Yellow Wallpaper Fiction Essay

Topics: Charlotte Perkins Gilman, Woman, Suicide Pages: 4 (1486 words) Published: March 27, 2011
The narrator in “The Yellow Wallpaper” is a young wife and mother who has recently began to suffer symptoms of depression and anxiety. She does not believe that anything is wrong with her but, John, her husband who is a physician, diagnoses her with neurasthenia and prescribes several months of “rest cure.” She is confined to the nursery in their rented summer home, the narrator is not allowed to write or engage in anything happening out of the house. She secretly writes in her journal and finds discomfort in the hideous wallpaper that covers the walls of the room.

As a result of the narrators "temporary nervous depression" (221), her husband takes her to a secluded estate that is away from the road and the nearest town. In his efforts to help her, he decided that it would be best to keep her locked upstairs in a room that is called a nursery, although it resembles a room for an insane person that was perhaps kept there once before. And although she disagreed with his ideas and believed that "congenial work, with excitement and change, would do her good” (223), there was not much she could say to him directly. He "assures friends and relatives that there is really nothing wrong" (222) and manipulates the situation by making it seem that she is the one that is control, when really he is the character in the story who is making uncalled for actions.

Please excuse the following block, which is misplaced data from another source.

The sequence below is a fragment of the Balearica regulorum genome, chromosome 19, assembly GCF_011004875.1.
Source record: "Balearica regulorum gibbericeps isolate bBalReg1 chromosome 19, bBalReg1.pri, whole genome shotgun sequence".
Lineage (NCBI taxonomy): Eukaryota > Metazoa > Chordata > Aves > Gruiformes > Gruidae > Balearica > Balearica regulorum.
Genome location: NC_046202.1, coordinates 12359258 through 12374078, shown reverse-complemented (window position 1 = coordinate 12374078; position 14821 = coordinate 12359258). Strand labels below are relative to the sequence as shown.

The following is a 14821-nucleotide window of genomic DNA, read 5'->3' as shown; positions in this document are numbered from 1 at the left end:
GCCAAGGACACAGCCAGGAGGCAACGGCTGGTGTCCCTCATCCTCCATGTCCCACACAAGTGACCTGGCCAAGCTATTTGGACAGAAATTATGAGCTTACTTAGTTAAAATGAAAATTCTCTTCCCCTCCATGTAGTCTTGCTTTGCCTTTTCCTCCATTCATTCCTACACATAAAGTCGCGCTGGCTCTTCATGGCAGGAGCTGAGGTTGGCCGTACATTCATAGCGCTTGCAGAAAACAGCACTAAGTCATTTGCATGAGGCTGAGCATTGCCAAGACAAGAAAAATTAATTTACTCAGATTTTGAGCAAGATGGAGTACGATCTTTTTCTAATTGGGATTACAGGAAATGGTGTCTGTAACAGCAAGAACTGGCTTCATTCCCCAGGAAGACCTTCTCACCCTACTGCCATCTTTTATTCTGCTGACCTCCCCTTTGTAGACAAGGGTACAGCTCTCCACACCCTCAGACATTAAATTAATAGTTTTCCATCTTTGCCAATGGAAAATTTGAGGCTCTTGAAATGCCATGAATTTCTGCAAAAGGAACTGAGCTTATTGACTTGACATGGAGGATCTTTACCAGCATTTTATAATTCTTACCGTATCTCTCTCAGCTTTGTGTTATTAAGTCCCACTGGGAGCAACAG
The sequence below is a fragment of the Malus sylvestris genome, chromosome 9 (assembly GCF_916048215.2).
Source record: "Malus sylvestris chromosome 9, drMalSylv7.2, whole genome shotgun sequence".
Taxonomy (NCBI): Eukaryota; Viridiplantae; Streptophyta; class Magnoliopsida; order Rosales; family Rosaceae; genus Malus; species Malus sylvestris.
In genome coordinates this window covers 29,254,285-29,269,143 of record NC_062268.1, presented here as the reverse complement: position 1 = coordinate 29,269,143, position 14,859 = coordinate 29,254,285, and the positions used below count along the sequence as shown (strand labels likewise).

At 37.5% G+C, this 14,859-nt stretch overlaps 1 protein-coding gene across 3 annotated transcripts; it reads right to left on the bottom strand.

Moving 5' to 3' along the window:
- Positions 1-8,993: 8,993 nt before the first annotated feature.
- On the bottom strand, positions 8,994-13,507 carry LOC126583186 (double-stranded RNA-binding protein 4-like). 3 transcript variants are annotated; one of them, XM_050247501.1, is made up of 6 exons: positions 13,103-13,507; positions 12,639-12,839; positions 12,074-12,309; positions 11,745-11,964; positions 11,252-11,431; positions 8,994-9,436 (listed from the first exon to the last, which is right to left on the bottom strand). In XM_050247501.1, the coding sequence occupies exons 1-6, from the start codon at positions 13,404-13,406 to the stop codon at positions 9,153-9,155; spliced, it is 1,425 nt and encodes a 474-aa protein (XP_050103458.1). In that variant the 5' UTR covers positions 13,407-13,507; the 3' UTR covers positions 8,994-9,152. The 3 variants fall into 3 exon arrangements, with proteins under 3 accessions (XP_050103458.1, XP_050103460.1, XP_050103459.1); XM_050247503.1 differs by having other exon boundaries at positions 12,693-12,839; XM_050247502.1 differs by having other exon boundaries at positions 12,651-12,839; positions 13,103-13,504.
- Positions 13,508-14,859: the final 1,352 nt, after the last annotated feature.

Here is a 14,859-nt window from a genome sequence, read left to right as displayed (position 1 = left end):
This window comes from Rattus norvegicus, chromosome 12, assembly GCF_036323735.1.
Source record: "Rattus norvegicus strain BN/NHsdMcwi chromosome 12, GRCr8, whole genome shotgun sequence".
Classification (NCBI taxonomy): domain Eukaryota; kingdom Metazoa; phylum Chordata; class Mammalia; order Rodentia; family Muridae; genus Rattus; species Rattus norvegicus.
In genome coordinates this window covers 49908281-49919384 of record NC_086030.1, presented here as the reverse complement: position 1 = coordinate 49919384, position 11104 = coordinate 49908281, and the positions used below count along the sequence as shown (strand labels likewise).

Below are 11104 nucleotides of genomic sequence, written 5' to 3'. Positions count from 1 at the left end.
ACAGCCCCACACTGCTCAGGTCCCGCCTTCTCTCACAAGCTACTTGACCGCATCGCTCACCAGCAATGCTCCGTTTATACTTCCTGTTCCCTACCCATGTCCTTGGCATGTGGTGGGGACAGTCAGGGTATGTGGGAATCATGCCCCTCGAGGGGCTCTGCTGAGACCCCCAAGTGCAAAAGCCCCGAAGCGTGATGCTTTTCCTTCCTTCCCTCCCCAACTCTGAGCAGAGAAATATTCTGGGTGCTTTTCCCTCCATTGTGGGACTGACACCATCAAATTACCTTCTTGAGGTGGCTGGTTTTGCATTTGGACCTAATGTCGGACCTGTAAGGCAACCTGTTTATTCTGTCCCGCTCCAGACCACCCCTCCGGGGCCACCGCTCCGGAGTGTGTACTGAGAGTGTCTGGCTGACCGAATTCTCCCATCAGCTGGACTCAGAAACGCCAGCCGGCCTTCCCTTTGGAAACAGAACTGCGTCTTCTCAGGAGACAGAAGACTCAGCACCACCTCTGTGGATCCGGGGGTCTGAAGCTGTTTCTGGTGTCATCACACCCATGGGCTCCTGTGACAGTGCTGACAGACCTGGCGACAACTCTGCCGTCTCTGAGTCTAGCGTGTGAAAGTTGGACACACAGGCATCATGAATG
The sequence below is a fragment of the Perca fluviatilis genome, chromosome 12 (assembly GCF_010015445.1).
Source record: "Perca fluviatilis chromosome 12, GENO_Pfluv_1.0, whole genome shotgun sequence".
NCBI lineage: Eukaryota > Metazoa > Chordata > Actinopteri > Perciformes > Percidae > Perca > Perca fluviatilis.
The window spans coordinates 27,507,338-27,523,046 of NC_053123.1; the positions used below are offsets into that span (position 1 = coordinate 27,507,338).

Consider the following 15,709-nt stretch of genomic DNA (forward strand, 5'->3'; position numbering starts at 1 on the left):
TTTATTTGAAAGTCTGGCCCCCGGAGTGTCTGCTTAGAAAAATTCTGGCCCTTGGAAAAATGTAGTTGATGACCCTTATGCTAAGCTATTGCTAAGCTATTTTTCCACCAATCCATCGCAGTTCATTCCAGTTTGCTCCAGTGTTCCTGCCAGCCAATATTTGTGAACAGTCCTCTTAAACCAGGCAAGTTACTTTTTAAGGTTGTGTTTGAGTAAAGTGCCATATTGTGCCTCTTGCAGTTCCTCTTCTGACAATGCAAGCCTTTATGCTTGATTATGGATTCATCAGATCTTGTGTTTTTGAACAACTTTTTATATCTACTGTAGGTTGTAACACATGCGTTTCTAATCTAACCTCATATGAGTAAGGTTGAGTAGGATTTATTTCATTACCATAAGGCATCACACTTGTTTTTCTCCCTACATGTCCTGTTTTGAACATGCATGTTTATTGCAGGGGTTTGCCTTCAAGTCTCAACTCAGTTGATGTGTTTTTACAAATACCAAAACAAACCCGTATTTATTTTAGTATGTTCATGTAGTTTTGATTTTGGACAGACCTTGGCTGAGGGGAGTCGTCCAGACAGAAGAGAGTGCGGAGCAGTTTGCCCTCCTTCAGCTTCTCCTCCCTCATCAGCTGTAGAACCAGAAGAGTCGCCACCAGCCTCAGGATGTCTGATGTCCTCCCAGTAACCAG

When the narrator talks about the house, she describes it as "the most beautiful place" (222) although she hates her room. She elaborates about the wallpaper, which later becomes another character in the story, perhaps her personality that has been split two ways. She describes the wallpaper as "one of those sprawling, flamboyant patterns committing every artistic sin" (225) making it appears unattractive for a beautiful mansion and letting us know that she is rational at this time. She goes on to say that "it is dull enough to confuse the eye," (225) "constantly to irritate and provoke study," implying one could...
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